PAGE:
Our Organisation Search
Quick Links
Toggle: Topics

Grass10 Newsletter - 12th July 2022

Grass10 Newsletter - 12th July 2022

See this week's advice from the Grass10 team. Keep up weekly walking of the farm. Get the takeaway messages from Sean O'Donnell's farm walk in Mayo. The Condons of Kilkenny are the Grass10 featured farmer; Clover reporter with Ger Pardy. How to manage low covers; PBI grass growth figures and more

204th Edition - 12th July 2022

Grass10 Weekly Tips

Grass growth varying greatly- monitor this by walking weekly

Grass growth is varying greatly across farms in the past week. And it's also varying across paddocks within farms. The best way to manage grass properly in this situation is walk your own farm and get a handle on grass growth to decide the best step forward. Some heavy soils farms may need to bale out surplus grass, while drier farms may need to feed back surplus grass from earlier in the summer in the form of bales.

High air temperatures and low rainfall predicted

The weather forecast for the coming week is showing high air temperatures and little rain in most areas. Under these conditions soil moisture deficits will increase, and grass growth is likely to decrease (see grass growth prediction map above). Farms should avoid blanket topping/premowing to correct quality, as this will slow down growth further. Instead choose 1-2 of the poorest quality paddocks and correct these. Fix quality in the remaining paddocks when grass growth picks back up.

Grass utilisation should be high – aim to utilise 90%+

Grass utilisation should be high this week with good dry conditions and high dry matter in grass. Aim to utilise 90-95% of the grass in the paddock, i.e. if pre-grazing yield is 1,400 KgDM/ha the residual should be less than 100 Kg DM/ha. Allocate grass correctly, stock can get an extra 12 hours in paddocks with higher DM%. Sean O'Donnell (below) stated last week that high grass utilisation is key to his farms profitability, so make the most of it this week!

Hold AFC where growth is low

On some drier farms, soil moisture deficits are already high and the rainfall two weeks ago is quickly disappearing. The weather forecast indicates this to get worse before it gets better. It is important to hold AFC above 550 KgDM/ha to support the grass growth potential that is there. Going below this reduces grass growth rates, and recovery will be slower. Maintain a 20-25 day rotation length (i.e. on an 80 acre block graze 3-4 acres per day) and ensure pre-grazing yields are above 1000 KgDM/ha. Reduce demand on farm. Options are: remove some animals from main block, bring back silage ground for grazing (if not too strong), introduce silage, or increase meal. Remember to allocate grass in the paddock if you are allocating silage in the yard to ensure good grass utilisation and that you  slow down the rotation.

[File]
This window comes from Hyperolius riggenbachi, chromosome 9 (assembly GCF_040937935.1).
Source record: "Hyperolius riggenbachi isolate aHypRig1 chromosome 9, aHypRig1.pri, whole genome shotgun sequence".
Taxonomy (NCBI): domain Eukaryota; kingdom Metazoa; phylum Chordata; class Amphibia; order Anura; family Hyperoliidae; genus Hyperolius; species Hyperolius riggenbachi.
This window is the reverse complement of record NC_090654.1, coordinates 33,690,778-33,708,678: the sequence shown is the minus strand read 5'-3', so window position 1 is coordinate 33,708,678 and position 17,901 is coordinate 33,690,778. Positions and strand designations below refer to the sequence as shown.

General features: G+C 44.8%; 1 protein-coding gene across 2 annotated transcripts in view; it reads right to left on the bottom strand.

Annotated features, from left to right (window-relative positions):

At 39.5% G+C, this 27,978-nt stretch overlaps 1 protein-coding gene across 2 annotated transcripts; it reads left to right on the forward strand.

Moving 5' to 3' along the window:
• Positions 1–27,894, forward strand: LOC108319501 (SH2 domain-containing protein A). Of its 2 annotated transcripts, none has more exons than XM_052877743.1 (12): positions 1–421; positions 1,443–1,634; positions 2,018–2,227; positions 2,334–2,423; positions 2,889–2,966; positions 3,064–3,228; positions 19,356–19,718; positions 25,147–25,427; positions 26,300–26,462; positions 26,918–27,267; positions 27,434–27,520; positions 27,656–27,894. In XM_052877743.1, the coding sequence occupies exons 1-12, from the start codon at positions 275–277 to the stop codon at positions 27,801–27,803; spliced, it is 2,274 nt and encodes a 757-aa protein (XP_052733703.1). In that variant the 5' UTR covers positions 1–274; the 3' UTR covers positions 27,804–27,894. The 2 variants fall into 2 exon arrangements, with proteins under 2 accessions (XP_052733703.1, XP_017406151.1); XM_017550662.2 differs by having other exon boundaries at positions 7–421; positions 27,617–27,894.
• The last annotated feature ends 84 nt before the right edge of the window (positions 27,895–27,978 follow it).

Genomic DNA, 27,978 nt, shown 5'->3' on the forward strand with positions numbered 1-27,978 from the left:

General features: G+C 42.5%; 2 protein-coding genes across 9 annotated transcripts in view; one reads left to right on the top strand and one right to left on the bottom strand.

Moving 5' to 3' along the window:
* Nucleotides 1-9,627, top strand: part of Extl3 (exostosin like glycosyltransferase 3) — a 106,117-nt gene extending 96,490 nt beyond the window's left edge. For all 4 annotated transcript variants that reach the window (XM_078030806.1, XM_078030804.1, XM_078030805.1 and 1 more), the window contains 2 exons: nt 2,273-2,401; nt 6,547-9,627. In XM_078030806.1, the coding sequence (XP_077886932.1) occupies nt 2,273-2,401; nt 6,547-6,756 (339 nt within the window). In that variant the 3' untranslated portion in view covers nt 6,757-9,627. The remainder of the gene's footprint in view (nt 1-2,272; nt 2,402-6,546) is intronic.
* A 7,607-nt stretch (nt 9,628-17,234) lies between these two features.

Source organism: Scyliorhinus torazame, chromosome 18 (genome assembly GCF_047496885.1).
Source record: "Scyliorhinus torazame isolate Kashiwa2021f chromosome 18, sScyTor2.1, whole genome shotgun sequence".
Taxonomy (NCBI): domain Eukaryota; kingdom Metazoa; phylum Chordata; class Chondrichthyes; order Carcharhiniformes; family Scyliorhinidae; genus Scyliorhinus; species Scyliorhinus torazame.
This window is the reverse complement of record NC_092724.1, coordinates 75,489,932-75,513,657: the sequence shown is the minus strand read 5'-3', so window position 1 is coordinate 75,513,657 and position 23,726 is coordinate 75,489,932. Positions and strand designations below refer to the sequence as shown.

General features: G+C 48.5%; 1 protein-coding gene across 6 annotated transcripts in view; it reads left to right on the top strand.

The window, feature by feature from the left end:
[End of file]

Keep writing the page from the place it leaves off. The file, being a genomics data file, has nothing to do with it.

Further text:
Mayo Gets GFOY Walks Off To A Flying Start!

Last Friday kicked off the 2021 GFOY winners' farm walks on Sean O'Donnell's farm just outside Ballina, Co. Mayo. Sean and his family are milking 215 crossbred cows across two milking platforms. The O'Donnell’s were the “Mixed Soils” category winners. The key takeaways from the event were:

  1. High grass utilisation, 6 week calving rate and net margin underpin a low cost and very profitable dairy farm.
  2. Very targetted investments in infrastructure and reseeding (with clover) are enabling high grass utilisation.
  3. Sean focuses nearly all his time on what makes money and leaves less profitable tasks to someone else
  4. Sean has a hunger for specified knowledge enabling him to make the best decisions for his farm

Grass 10 Featured farmer

Kieran & Edward Condon, Co. Kilkenny

Kieran farms with his father Edward in Kellsgrange in Co. Kilkenny. They are milking 125 cows on dry free draining soils. All the grazing block and some silage ground is on the home block with remaining silage and heifer ground on an outblock. To date the farm has grown 8.2 T DM/ha on 160 Kg N/ha (including slurry).




This section will give weekly reports and videos from farmers who have a lot of clover established on their farms.

This week, Ger Pardy, dairy farmer from Offaly, give us an update of how the grass-clover swards are performing on his farm so far this year. Plus his fertiliser managment on these swards.

  Ger's Clover Report


Sign up for weekly grass 10 newsletter